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How To play Sony PlayStation (PSX) Games

on your PC
Im sure most of you have heard of
emulation somewhere. So what is it

Wikipedia says that an emulator duplicates the functions of one system, using a different
system, so that the second system behaves like (and appears to be) the first system. This means
that we can make our PC mimic a specific system, which thereby enables us to run those systemspecific games on our computers.
In this series, well take a closer look at the software needed to run PSX, PS2 and Xbox games
on your PC. This time well discuss Sonys Playstation (PSX) and the ePSXe emulation

Part One PlayStation 1

A lot of people had fun with the first PlayStation, including me, and we cant seem to get rid of it
(in a good way). All of the original PlayStation games were playable on the PlayStation 2, and
most of them on the PLAYSTATION 3. These days you can even play them on your PSP, so why
not on our PC as well?
To play Playstation 1 games on your PC, you need to download a program called ePSXe.
Step 1 Download and install ePSXe

The latest version can always be found here.

As theres no installer, you just have to unzip it in the folder of your choice. Youll also want
some shortcuts, so right-click on the ePSXe.exe, send to and choose desktop.

Step 2 Getting the PSXs BIOS

The installation is far from complete though, as this is only the base of the emulator. Among the
other things were going to need are the PSXs BIOS files. These are essential for the emulation,
but there is a catch.
You are only allowed to own these files if you also own a PSX. Make Use Of does NOT
encourage piracy!
You can obtain the BIOS in two ways. You can dump it from your PSX, but that is the long
route. You can also download it somewhere (direct link here), but again, only if you actually own
a PSX.
Well extract these files in the \bios directory (you can also delete the file)

Step 3 Getting image

Again, we are not ready yet. Next we need the video plug-in.
Theres a wide variety of video plug-ins available, and (depending on your graphics card) some
might work better for you than others, so I cant tell you which one to use. I can point you in the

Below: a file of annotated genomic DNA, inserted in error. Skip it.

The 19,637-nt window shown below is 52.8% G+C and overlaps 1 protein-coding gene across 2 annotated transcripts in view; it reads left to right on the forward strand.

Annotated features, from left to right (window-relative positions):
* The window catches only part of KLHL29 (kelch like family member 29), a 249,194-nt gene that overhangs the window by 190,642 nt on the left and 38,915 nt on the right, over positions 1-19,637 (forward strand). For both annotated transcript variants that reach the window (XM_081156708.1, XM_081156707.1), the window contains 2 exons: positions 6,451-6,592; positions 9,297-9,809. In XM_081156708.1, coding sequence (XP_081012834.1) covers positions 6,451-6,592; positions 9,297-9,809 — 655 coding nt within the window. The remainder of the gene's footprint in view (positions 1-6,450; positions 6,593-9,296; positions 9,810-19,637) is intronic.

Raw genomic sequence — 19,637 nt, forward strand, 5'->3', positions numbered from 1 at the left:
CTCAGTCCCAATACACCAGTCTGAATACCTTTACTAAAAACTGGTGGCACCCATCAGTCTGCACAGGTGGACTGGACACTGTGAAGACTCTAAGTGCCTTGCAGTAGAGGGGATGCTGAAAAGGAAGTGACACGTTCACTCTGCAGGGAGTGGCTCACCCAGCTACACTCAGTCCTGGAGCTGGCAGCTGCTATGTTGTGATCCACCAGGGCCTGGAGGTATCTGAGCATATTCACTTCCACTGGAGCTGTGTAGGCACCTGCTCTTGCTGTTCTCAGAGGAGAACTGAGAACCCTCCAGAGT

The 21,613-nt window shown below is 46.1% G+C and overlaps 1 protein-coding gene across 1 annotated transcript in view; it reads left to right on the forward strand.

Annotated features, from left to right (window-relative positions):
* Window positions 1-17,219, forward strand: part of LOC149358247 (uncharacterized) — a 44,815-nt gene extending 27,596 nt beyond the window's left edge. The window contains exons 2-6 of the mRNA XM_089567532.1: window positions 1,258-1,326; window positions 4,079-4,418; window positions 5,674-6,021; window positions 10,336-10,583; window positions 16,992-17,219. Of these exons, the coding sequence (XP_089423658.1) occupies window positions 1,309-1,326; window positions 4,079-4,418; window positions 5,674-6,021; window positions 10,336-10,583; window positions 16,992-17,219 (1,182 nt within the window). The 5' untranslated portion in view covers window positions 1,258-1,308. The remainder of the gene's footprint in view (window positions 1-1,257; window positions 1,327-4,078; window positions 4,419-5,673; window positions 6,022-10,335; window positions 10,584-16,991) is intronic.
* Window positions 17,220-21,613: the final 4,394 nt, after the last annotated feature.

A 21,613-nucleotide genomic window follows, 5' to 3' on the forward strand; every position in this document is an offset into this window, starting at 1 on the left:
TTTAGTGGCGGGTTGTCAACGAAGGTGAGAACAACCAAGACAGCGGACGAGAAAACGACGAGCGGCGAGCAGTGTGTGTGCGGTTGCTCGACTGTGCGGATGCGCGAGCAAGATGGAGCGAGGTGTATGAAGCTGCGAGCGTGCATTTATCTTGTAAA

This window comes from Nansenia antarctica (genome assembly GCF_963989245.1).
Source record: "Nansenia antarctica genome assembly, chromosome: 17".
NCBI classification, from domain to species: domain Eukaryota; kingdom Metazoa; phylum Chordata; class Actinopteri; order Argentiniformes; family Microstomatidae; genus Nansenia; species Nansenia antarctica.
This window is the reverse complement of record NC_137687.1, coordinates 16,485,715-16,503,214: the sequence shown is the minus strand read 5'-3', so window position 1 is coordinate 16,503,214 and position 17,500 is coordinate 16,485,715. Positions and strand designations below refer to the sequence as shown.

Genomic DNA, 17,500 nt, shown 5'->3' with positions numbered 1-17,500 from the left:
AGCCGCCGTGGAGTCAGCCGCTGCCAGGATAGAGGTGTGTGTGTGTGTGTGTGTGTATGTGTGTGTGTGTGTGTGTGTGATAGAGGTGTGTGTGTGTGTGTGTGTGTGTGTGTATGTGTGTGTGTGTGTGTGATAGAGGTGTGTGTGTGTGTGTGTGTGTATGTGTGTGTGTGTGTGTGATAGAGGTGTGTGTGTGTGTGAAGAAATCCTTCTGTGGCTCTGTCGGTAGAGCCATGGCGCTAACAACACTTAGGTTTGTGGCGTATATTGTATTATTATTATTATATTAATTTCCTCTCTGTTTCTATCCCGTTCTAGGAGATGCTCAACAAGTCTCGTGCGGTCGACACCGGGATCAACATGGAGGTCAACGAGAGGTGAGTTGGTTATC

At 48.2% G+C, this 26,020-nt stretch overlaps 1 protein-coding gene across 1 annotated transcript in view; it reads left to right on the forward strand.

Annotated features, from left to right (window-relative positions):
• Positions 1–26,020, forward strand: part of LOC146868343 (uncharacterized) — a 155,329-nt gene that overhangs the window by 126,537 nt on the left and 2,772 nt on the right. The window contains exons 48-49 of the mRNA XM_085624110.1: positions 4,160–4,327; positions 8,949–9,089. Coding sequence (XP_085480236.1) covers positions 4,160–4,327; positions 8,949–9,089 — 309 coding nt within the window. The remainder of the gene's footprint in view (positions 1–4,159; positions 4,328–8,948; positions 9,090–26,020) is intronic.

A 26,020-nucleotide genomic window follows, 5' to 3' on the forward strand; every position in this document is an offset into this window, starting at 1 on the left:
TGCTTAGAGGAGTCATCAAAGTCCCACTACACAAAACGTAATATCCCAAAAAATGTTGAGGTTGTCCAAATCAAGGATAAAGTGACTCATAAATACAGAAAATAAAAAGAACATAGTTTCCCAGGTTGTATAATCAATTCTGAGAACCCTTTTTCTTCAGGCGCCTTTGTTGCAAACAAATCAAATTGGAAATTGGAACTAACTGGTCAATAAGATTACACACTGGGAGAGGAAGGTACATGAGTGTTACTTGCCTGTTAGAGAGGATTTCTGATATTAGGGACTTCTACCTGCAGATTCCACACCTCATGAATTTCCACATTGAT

right direction though, as Petes and P.E.Op.S. plug-ins have made a good name for themselves.
If these do not work (well), try out a few and see which works best (all Linux plug-ins are at the
bottom of the page).
Were going to extract the downloaded package(s) into the \plugins directory. You might need to
overwrite the gpu.dat file.
Step 4 Make some noise (optional)

The ePSXe core has built in sound plug-ins, but in case they didnt work for you, check here for
alternatives (scroll down a bit). You can put these plug-ins in the \plugins directory.
Step 5 Disk driver plug-ins (optional)

The ePSXe core also has built in plug-ins for your disk drive, but in case they didnt work for
you, check here for alternatives (about halfway down the page). You can put these plug-ins in the
\plugins directory.
Step 6 adding zlib1.dll

In their haste to please us, the developers of ePSXe forgot to add zlib.dll to the latest release (v
1.70). You can get it here (just drop it in the same directory as ePSXe.exe).
Step 7 configuring ePSXe

Youve got all the files you need now and are just a few steps away from playing your games.
Upon opening ePSXe.exe, or the shortcut you made to it on your desktop, you will encounter a
configuration wizard.

First you select the correct BIOS for your region (PAL being Europe, Australia and a part of
Asia). Youll notice that there are different alternatives for your region, but all should work.
Next, select your video driver. When you press Config, you can change the video settings (like
screen resolution, FPS limit, and so on. Apart from the resolution, only change these settings if
you know what youre doing.
Press next and select your sound plug-in and CD-ROM plug-in.
Last but not (at all!) least, you can configure your controller settings. First press on the controller
you want to configure. In my opinion, the two best options here are either using a gamepad
(USB, or an original one with a converter), or your keyboard (Digital in the menu).

Step 8 Boot and play

Finally, in the file menu, either choose run CDROM or run ISO to start playing!

You can make ISOs of your PSX games without special procedures. Just use Nero, or another
CD burning suite.
Be sure to look out for the next articles in this series, where well take a closer look at
PlayStation 2 and Xbox emulation.

How to play Sony PlayStation 2 Games on your PC

In the previous installment of these emulation series, you saw how to play Sony PlayStation
(PSX) games on your PC.
Many of you told me (in the comments here and on how the first PlayStation was too
outdated, and thus not interesting. Pass, one might say.
Because of that and because it was planned anyway, well raise the stakes a bit. This time, well